Boo! Hiss! Off with his head!
6. “I wasn’t informed:” I think the difference between a junior executive and a senior executive copping out, is that the junior executive says, “I didn’t know.” The senior executive says, “I wasn’t informed.” Both are outrageous attempts to evade blame and, frankly, neither works.
7. “It’s the little people:” Unless you’re a shoe manufacturer employing elves, don’t ever thank the “little people.” It’s supercilious, condescending, and offensive. The staff should rise up like the peasants in those old Frankenstein films and with burning torches, pikes, and rakes drive anyone who says this from the corporate village.
8. “Our treasure is our people:” It used to be that some version of this worked, until people realized they were being laid off (“downsize, right size, capsize” as the Brits say) to protect margins, profits, and – oh yes – executive bonus plans. We all know they would have us little buggers on the street in ten minutes if the law permitted it, and if it meant another 15% in the bonus pool.
9. “We:” Mark Twain said that the first person plural pronoun “We” should only by used by kings, editors, and people with tape worms. After a 40+ year career in business, I would add pregnant women, anyone with multiple personalities, and people carrying a mouse in their pocket. It is a pompous affectation and unless you’re using it in the exclusive sense of “We won!”, drop it from your business vocabulary and mistrust anyone who uses it.
10. “My work here is done:” You only hear this from someone who is trying to get the hell out the door to a new job before the one he has now collapses down around his ears. This is an explanation with no content. It is just an empty term used by a departing manager to suggest he’s done a wonderful job, is now off to bigger and better things, and whatever happens here next week is the new guy’s fault (including that broken window in the Men’s Room).
11“And that’s not a shot at you:” This is an “adult” version of the obnoxious child’s hokey mantra: “I was only kidding.” It’s used to deflect criticism for an over-the-top and unwarranted, often public, assault on another person’s dignity or competence: “Your program so is fouled up and mismanaged it could only have been conceived by a stumbling, bumbling, incompetent boob! And that’s not a shot at you.” The object of this tirade is supposed to feel much better after the concluding modifier.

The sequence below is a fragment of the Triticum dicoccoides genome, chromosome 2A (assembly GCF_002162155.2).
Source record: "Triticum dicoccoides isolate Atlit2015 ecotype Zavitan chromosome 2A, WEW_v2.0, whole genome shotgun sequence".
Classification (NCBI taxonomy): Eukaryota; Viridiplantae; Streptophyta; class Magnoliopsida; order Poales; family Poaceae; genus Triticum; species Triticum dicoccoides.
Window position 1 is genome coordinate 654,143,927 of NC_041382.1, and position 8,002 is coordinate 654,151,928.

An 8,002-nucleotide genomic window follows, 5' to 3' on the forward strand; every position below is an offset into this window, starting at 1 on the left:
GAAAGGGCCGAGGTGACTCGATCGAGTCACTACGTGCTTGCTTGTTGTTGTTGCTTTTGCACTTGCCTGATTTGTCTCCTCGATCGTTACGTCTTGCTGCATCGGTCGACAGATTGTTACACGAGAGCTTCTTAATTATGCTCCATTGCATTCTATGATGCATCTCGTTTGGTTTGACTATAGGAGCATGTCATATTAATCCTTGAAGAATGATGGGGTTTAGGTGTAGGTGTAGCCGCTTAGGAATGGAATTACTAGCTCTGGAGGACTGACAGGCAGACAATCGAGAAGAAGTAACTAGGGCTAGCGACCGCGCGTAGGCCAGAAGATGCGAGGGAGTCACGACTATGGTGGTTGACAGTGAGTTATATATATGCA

12. “Trust the system:” This one has almost a quasi-religious element to it. It means that you should totally believe in the system, although you have seen it fail for others countless times, and have no reason to believe that the system is more than a loose collection of ill thought-out and often contradictory management policies and practices. It is right up there with: “Use the old, frayed rope ladder to cross the canyon. It is perfectly safe.” This is where you get it in writing.
That’s it. Now think of the executive that you want to evaluate. Start with 100%. Deduct ten points for any of these placebo expressions that you have heard him or her use. You might even make it twenty points if you feel strongly about it.
Any boss who still scores at 90% or higher is destined for the Business Hall of Fame.
Anything over 80% puts them ahead of the curve and indicates an interest in becoming a decent and responsible manager.
A score of 70%, like the old “Gentlemen’s ‘C’,” that Ivy League colleges awarded in the Fifties to n’eer-do-wells, indicates that the boss may get by, but frankly, it’s doubtful and, at best, a survival plateau. If it’s a family business, they give guys like this. who know too much. a nice corner office with windows and tell them to watch out for the return of the glaciers.
Anything below 75% means the Final Accounting is closer than you think; the outlook is devastation and disaster both for the boss and for those around him.
If your executive’s score is low, and your gut feel says “bad”, is there any cause for Hope that the situation can be turned around? Oh sure, there’s always Hope, but it’s dimming fast.
My advice is: Head for the hills.